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Anastasiades Wants More EU Aid For Cyprus

Cypriot President Nicos Anastasiades
Cypriot President Nicos Anastasiades

Rocked by news that he needs to find a way to generate another 6 billion euros ($7.8 billion) on top of 7 billion euros ($9.19) to trigger an international bailout, Cypriot  President Nicos Anastasiades said he’s going to ask the European Union for more help.
The Troika of the European Union-International Monetary Fund-European Central Bank (EU-IMF-ECB), who are Greece’s saviors as well, is putting up Cyprus’ rescue package but forced the government to come up with 7 billion euros ($9.19) by confiscating up to 80 percent of bank accounts over 100,000 euros ($130,000).
But this week a report from the Troika said that Cyprus will need to find some way to come up with another 6 billion euros ($7.8 billion) by selling its gold reserves and a debt swap to impose more losses on investors. Now Anastasiades says Cyprus needs more than the combined 23 billion euros ($30.2 billion), but didn’t specify what form it could be.
He said he would send letters to EU Commission President Jose Manuel Barroso and EU Council chief Herman Van Rompuy telling them of the “need for a change of EU policy” toward Cyprus by offering additional assistance.
That came as Eurozone finance ministers were set to meet in Dublin to talk about the crises on Cyprus and in Greece, where Troika envoys are negotiating more reforms with the government there.
“The letter to Mr. Barroso and Mr Rompuy will refer to the need for EU policy to change towards Cyprus by giving it extra assistance, given the critical times we are going through as a result of the economic crisis and the measures imposed on us,” Anastasiades said, the BBC reported. The finance minister of Luxembourg, Luc Frieden, said that, “‘I believe the policy will be that the volume will remain at 10 billion (euros).”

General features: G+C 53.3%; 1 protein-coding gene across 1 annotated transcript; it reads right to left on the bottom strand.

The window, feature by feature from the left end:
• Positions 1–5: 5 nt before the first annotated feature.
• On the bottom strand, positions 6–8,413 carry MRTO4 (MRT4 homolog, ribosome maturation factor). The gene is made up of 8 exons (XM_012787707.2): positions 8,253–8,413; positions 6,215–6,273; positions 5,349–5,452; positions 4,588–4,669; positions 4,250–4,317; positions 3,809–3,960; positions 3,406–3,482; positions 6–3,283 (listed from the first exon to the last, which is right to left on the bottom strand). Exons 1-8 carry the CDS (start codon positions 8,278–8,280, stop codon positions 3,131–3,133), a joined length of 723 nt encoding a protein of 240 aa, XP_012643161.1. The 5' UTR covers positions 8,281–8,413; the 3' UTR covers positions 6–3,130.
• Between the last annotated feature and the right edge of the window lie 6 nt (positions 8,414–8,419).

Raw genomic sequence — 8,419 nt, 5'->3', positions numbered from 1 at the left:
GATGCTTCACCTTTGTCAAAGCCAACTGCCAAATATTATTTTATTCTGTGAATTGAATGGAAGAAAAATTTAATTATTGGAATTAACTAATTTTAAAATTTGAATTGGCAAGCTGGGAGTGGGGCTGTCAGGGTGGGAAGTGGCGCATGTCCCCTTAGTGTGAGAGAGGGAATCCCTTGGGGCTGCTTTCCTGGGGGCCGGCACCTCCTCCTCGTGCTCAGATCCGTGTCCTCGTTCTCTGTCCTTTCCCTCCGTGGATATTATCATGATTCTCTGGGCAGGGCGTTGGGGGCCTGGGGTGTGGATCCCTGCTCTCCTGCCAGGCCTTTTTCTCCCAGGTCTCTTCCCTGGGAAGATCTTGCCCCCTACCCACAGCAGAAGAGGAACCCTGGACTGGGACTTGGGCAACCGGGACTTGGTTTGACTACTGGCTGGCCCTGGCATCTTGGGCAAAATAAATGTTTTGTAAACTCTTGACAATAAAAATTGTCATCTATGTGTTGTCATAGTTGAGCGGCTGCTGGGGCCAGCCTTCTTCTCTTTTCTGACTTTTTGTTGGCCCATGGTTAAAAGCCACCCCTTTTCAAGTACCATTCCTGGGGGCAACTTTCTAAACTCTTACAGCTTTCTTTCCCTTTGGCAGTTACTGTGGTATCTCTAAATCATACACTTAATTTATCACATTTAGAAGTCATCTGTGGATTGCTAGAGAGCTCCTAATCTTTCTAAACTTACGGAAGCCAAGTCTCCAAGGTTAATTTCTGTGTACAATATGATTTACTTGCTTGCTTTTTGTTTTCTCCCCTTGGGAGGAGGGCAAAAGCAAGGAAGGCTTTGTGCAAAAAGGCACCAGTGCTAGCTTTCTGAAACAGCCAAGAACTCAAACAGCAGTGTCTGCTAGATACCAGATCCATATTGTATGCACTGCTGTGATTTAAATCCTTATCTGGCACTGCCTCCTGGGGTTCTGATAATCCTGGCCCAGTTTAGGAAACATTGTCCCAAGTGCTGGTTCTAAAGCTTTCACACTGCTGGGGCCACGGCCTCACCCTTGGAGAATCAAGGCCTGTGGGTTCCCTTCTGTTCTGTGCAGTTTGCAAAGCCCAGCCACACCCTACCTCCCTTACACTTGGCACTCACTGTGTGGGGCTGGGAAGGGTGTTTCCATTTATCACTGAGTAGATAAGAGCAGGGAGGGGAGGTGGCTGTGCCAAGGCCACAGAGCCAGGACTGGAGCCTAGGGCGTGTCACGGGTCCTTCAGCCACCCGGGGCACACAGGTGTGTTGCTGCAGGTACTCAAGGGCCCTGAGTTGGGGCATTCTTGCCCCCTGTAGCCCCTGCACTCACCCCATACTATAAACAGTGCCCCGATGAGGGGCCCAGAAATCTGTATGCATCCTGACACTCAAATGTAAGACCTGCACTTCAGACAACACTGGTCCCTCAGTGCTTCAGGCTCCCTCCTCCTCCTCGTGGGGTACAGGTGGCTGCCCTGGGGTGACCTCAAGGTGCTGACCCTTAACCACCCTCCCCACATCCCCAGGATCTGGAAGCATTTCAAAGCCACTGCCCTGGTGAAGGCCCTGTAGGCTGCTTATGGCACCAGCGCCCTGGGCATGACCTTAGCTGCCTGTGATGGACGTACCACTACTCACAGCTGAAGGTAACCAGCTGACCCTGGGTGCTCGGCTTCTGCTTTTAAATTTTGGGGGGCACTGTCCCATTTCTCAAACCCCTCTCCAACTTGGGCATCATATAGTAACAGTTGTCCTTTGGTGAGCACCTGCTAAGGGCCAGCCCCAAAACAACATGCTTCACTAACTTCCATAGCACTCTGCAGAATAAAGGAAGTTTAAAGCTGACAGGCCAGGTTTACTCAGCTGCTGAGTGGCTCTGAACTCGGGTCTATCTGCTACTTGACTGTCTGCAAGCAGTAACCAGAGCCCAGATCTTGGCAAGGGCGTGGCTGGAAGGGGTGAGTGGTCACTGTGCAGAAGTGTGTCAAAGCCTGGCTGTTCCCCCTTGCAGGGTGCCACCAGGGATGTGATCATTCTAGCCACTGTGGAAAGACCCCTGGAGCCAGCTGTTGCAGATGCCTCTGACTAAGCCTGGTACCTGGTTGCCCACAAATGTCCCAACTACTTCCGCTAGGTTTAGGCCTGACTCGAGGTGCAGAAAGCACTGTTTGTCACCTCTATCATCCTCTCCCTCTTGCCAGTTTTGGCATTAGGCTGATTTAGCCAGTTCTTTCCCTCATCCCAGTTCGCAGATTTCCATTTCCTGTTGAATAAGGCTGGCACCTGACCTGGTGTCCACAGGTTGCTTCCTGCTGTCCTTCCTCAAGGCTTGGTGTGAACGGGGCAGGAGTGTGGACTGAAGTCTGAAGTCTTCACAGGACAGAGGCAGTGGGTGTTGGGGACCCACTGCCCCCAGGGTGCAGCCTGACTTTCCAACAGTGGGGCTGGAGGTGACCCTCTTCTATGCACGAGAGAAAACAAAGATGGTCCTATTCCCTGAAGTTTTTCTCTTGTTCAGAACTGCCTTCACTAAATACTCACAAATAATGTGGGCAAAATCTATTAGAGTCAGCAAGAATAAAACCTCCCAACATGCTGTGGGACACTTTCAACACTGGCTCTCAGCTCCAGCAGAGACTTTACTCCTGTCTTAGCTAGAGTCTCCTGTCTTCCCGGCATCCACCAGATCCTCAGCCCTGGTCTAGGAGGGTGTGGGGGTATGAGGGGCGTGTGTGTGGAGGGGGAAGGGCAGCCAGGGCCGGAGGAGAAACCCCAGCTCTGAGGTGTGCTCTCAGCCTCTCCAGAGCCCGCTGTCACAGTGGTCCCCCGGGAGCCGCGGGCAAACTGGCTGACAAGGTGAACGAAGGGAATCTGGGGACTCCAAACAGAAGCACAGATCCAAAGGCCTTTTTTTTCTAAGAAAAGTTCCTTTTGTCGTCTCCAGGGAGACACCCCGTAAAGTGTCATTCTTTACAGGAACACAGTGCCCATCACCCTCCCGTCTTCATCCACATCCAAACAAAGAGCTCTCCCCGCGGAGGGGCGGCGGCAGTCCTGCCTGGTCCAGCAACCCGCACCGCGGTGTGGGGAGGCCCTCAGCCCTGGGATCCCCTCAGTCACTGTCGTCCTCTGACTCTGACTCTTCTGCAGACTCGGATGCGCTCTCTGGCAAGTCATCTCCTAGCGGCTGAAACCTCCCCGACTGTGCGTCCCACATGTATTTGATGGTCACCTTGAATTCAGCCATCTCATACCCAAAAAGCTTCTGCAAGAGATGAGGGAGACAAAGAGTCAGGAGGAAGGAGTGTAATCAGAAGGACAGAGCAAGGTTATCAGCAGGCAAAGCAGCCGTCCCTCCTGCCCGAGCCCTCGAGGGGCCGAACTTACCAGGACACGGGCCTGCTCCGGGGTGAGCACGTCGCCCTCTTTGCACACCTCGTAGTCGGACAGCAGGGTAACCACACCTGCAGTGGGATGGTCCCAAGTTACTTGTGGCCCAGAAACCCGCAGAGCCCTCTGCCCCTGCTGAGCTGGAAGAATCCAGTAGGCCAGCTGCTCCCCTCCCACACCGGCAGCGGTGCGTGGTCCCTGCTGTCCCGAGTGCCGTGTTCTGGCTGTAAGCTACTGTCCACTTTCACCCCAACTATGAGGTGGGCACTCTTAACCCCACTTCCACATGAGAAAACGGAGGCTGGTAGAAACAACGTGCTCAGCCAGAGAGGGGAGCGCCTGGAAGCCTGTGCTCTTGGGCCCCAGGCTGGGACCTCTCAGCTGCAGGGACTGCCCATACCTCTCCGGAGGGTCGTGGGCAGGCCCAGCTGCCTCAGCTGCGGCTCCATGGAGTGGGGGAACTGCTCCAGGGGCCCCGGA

Government spokesman Christos Stylianides told a news conference that Cyprus’ crisis was the fault of Anastasiades’ predecessor, Dimitris Christofias, a Communist, who never came to terms on a bailout as it was reported he didn’t want to blamed for austerity measures. He did not run again. Sylianides said Christofias failed to “take responsibility, and complete indecisiveness.”
Jonathan Loynes, chief European economist at Capital Economics, told the BBC that Cyprus may have to seize even more from bank accounts although the government has said it wouldn’t go after guaranteed deposits under 100,000 euros.

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